“Simon, Simon, Satan has asked to sift you as wheat. But I have prayed for you, Simon, that your faith may not fail. And when you have turned back, strengthen your brothers.” Luke 22:31-32
Why do bad and tragic things happen to the nicest of people? Why is there suffering in the world? While philosophers and theologians have sweated over these questions for years trying to come up with some convincing theodicy, I would venture to contribute a very simple answer to the debate.
Bad things happen because “Satan asks”.
One of the earliest books of the Bible ever to be written is the book of Job. In the very first chapters, Job 1:6-11, we see a kind of angelic prayer meeting as the “sons of God” come to present themselves to the Lord. Satan joins in the gathering and tries to undermine the divine eulogy of Job by saying that his integrity is based merely on self interest. “…Stretch out your hand and strike everything he has and he will surely curse you to your face…” Satan has a perverse logic in his asking that demands a response from the Lord. Simply destroying Satan would leave his perverted prayer unanswered, raising a question mark in eternity. So the Lord chooses to answer, through the suffering of his servant – a suffering which prefigures the ultimate answer to Satan’s jibe which came in the suffering form of Christ at Calvary.
Satan asks about Job, but he is continually asking about the servants of the Lord. Now it is Simon Peter’s turn to become the unfortunate object of Satan’s prayer. I wonder how many mighty leaders may have underestimated the terrible power of this demonic asking and found themselves in compromising circumstances? How many tragic events in world history may also find their origin in this shadowy orison?
Satan has been asking throughout history. Even when the Father affirmed his pleasure in His Son Jesus by declaring in Luke 3:22:
“You are my Son whom I love; with you I am well pleased.”
Satan counter attacked with the twice twisted prayer question: “If you are the Son of God”, hammering home his final prayer proposition to usurp the very position of God.
“…if you worship me…”
The world suffers under this Satan onslaught of damning prayer. Many never seem to be able to rise above the dark tide. However, good news is on the way. For those who believe, there is a greater asking. “But I have prayed for you”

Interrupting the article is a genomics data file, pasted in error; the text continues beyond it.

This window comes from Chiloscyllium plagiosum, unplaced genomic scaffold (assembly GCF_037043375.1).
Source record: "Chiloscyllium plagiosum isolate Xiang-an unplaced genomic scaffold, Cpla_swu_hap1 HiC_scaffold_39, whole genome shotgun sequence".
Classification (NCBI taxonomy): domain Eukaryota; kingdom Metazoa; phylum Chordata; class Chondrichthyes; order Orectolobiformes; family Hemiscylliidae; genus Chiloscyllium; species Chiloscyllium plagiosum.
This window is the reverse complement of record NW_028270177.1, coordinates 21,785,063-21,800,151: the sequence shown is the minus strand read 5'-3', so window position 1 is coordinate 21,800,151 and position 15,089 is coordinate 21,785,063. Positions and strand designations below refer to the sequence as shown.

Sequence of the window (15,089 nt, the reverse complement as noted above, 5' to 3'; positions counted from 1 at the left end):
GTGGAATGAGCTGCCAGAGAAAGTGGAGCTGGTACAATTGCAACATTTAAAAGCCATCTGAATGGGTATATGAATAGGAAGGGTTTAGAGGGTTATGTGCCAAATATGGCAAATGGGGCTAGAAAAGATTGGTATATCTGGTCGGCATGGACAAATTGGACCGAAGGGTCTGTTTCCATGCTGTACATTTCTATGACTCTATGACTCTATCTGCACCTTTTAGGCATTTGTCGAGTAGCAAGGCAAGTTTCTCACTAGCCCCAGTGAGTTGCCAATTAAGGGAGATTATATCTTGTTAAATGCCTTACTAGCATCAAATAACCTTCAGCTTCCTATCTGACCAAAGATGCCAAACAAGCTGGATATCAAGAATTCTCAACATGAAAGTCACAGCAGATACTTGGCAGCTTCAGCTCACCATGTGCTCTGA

God himself has incarnated into intercessory prayer which at the same time satisfies and overcomes the enemies’ demands. He bled out a greater cry of victory in a prayer that straddles the history of mankind and redeems us from the claims of the evil one.
What might Jesus have prayed?
The great intercession of John 17 gives us some direction. “Glorify…” Jesus quest was always glory for the Father through his own glory. This can also be our own prayer in the midst of suffering. “…What shall I say? (pray)…Save me?…No…Glorify your name…” John 12:27-28
This prayer for glory opens heaven –“it thundered”, casts out and annuls the supplications of the enemy.
“Now is the time for judgement on this world; now the prince of this world will be driven out.” John 12:31
Jesus also prayed for protection for his chosen ones. “Holy Father, protect them by the power of your name…protect them from the evil one.” John 17:11 &15
In Zechariah 3:2 we can also overhear the Lord’s stinging rebuke of the evil one’s prayerful accusation. “The Lord said to Satan, “The Lord rebuke you, Satan! The Lord, who has chosen Jerusalem, rebuke you!”
Jesus prayed for Simon, and he is praying for you. He ever lives to intercede for his people – Hebrews 7:25.
Jesus prayer means that your faith will not fail. Don’t ever give up – maintain your place in the prayer of Christ. The only reason for a failure of prayer is in its ceasing! Jesus, ever lives to pray so never stop! Enter more fully into this “slow burn” prayer of victory.
You can always come home! This was a lesson the prodigal son learned and we must all recognise that, in the heat of the battle – and even in dismal failure, we can still overhear the victorious prayer of grace echoing down from the cross through the ages, and we can find our way back to the Lord.
The school of hard knocks holds much wisdom, and when we return, like Peter, we can indeed strengthen our brothers and sisters. The body of Christ in the world today needs the encouragement of grace filled servants, possessing the word of God on their lips and the intercession of Christ in their hearts, to be strengthened for the last battle and powerful to resist the Satanic supplications of the enemy’s asking.
May we continually enter into a greater asking, basking in the overcoming prayer of Christ.
“I have prayed for you…”